The Army on Wednesday released its new digital transformation strategy that establishes a series of information technology initiatives and calls on the service to “prioritize resources for digital modernization over current year operational readiness” as it looks to overhaul its technology capability and services by 2028.

The new strategy, led by Army Chief Information Officer Raj Iyer, also establishes a new Digital Oversight Council and IT Oversight Council to ensure new modernization initiatives maximize capability to support future Multi-Domain Operations (MDO) and the new Joint All-Domain Command and Control (JADC2) initiative.

Leaders of the U.S. Army Pacific welcome Dr. Raj Iyer, chief information officer for the U.S. Army, to show the capabilities of USARPAC in Forager 21 at Andersen Air Force Base, July 28, 2021. (Photo by Pfc. Richard Mohr, 28th Public Affairs Detachment)

“Between 2021 and 2028, the goal is to converge current digital initiatives that support readiness and modernization into a single integrated plan, enable these initiatives at the enterprise-level so they are available to the total Army from the tactical edge to the enterprise, and establish standardized service delivery processes, methods and tools, all fully leveraging cloud as an enabler,” the Army writes in its strategy.

The strategy acknowledges the Army will have to undergo this IT transformation facing a “fiscally constrained future,” while adding the larger goal is to “prioritize resources for digital modernization over current year operational readiness.”

Reform efforts under the strategy, to be led by the new councils, include continually assessing the Army’s digital portfolio, divesting of legacy systems, updating business processes, adopting more automation, and finding further savings through consolidation.

“The cost avoidance harvested from such reform efforts can be re-allocated to modernize enduring legacy systems, data, and networks to achieve even greater cost savings in the future,” the Army writes. 

The new strategy details a slew of modernization initiatives that aims to move toward a more enterprise approach to IT services, with the Army noting that current digital initiatives are siloed across mission areas, inhibiting the interoperability needed to support MDO and JADC2.”

For cloud computing, the document calls for synchronizing the Army’s enterprise and tactical cloud efforts and establishing a new “cArmy hybrid global cloud that is resilient, secure, and able to share computing and storage resources seamlessly for enterprise and tactical applications.”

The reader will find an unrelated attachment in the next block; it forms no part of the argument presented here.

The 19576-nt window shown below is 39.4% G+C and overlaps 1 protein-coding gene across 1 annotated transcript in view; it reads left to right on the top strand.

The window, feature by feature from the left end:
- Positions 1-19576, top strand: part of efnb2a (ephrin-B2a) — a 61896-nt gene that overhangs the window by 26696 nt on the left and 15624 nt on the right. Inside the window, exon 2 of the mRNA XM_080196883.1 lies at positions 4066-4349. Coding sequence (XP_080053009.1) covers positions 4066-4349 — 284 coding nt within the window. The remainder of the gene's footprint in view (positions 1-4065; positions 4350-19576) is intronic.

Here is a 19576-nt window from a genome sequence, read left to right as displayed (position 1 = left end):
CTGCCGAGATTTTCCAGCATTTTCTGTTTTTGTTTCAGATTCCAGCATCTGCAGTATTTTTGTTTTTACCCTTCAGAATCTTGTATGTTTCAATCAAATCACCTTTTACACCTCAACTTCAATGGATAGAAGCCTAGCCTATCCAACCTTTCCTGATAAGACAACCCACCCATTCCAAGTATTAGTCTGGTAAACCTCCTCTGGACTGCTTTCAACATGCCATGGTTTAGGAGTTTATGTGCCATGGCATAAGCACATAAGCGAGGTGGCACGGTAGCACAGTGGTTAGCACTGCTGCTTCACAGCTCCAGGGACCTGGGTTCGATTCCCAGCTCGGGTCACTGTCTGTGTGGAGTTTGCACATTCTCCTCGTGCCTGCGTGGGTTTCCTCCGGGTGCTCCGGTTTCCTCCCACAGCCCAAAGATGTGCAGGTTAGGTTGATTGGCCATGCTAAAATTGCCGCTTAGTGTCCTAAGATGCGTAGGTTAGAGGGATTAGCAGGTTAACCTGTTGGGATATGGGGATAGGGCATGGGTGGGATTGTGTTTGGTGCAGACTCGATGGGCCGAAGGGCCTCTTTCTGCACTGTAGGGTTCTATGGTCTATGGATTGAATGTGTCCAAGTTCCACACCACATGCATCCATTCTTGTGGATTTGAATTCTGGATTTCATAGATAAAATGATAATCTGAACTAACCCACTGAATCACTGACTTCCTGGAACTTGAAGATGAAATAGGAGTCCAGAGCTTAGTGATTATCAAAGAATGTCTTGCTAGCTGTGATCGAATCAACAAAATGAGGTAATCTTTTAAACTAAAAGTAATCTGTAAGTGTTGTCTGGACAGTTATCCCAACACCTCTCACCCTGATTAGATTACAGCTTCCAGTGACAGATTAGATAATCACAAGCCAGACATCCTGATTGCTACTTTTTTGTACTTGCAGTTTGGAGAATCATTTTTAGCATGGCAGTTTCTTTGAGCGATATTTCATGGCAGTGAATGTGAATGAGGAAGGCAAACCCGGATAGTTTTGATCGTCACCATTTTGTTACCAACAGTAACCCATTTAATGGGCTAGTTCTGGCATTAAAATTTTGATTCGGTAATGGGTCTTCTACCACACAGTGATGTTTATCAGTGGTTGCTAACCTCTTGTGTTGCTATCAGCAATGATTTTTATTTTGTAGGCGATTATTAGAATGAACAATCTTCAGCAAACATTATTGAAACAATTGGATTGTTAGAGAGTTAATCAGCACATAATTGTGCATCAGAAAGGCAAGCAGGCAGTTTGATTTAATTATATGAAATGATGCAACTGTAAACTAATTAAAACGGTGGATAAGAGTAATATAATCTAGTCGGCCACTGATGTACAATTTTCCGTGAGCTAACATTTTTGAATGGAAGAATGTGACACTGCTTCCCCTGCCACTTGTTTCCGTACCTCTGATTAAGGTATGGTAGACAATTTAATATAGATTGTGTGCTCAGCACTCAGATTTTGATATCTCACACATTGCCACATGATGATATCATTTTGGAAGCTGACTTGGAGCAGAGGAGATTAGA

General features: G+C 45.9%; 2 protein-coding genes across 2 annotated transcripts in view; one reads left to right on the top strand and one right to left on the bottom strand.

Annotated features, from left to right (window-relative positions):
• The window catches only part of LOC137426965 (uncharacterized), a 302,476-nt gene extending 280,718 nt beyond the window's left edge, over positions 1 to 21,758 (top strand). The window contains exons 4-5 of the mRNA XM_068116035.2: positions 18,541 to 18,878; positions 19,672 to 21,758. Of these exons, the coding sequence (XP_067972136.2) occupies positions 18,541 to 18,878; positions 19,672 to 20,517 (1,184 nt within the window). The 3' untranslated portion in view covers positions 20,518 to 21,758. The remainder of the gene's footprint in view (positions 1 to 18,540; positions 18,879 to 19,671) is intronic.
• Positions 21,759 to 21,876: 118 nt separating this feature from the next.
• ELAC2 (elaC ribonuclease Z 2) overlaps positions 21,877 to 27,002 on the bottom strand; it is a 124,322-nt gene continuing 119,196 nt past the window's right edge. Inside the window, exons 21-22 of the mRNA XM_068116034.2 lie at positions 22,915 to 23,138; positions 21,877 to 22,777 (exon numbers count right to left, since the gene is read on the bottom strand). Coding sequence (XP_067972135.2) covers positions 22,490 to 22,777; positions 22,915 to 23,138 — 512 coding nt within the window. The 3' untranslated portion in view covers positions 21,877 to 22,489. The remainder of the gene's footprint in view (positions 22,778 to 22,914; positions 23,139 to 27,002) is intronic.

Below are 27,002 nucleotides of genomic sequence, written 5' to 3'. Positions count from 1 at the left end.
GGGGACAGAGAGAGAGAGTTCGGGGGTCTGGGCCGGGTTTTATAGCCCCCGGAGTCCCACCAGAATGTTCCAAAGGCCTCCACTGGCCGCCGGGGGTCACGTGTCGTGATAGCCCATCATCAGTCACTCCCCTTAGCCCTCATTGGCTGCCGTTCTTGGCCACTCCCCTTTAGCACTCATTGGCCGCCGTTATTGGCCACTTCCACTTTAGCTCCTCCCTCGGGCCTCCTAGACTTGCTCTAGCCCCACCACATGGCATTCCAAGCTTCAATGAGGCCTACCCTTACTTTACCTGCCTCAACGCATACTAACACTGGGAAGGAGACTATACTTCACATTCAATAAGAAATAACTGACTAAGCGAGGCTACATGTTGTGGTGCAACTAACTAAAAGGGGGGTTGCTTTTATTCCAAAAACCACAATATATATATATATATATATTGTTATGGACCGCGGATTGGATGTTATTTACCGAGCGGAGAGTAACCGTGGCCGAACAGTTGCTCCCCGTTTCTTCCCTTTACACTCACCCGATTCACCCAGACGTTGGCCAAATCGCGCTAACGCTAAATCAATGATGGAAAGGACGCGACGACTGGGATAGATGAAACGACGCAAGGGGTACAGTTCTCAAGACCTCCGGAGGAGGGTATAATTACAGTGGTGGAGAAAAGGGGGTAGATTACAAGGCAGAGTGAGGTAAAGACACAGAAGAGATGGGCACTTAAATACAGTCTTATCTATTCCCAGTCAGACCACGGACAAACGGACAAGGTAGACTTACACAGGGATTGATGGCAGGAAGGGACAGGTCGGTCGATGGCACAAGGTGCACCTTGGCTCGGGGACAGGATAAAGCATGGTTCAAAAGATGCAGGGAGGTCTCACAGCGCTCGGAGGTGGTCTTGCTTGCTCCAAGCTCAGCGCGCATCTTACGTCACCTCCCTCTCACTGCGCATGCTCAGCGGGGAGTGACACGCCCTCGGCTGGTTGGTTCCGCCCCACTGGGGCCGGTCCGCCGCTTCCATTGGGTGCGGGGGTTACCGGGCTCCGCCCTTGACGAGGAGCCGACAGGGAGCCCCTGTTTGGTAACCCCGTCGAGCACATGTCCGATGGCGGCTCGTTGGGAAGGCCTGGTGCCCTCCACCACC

The Army is also prioritizing the use of data as a strategic asset, to include bringing in artificial intelligence, machine learning and robotic process automation to upgrade data management capabilities on an enterprise level.

In the area of cyber security, the strategy calls for establishing zero trust (ZT) principles for both information and operational technologies, or IT and OT, to better detect anomalous activity and improve automated cyber security monitoring.

“As adversaries continue to achieve greater sophistication in their offensive cyber capabilities, the Army must be able to protect its ever-increasing attack surface area of both traditional IT and non-traditional OT assets connected to the DoD Information Networks while still adopting commercial technologies. To achieve this, the Army will implement Zero Trust principles for IT and OT assets by completing a current state assessment of ZT capabilities for all of its systems, rapidly addressing gaps in capabilities, implementing policies to integrate ZT into all aspects of Army processes including supply chains, and continually evaluating and maturing ZT across the Army,” the Army writes. 

The strategy also builds on the recently released Unified Network plan that aims to synchronize tactical and enterprise networking modernization efforts to transform the network from a “perceived invisible asset to a weapons system” by 2028 (Defense Daily, Oct. 8). 

“Today the Army’s IT infrastructure and networks are not interoperable, not fully utilized, and require investments for tech refresh,” the Army writes. “The Army will converge its 42 separate organization networks, rationalize and consolidate the network management tools supporting these networks, consolidate them into a single Active Directory, and optimize the unified network for MDO.”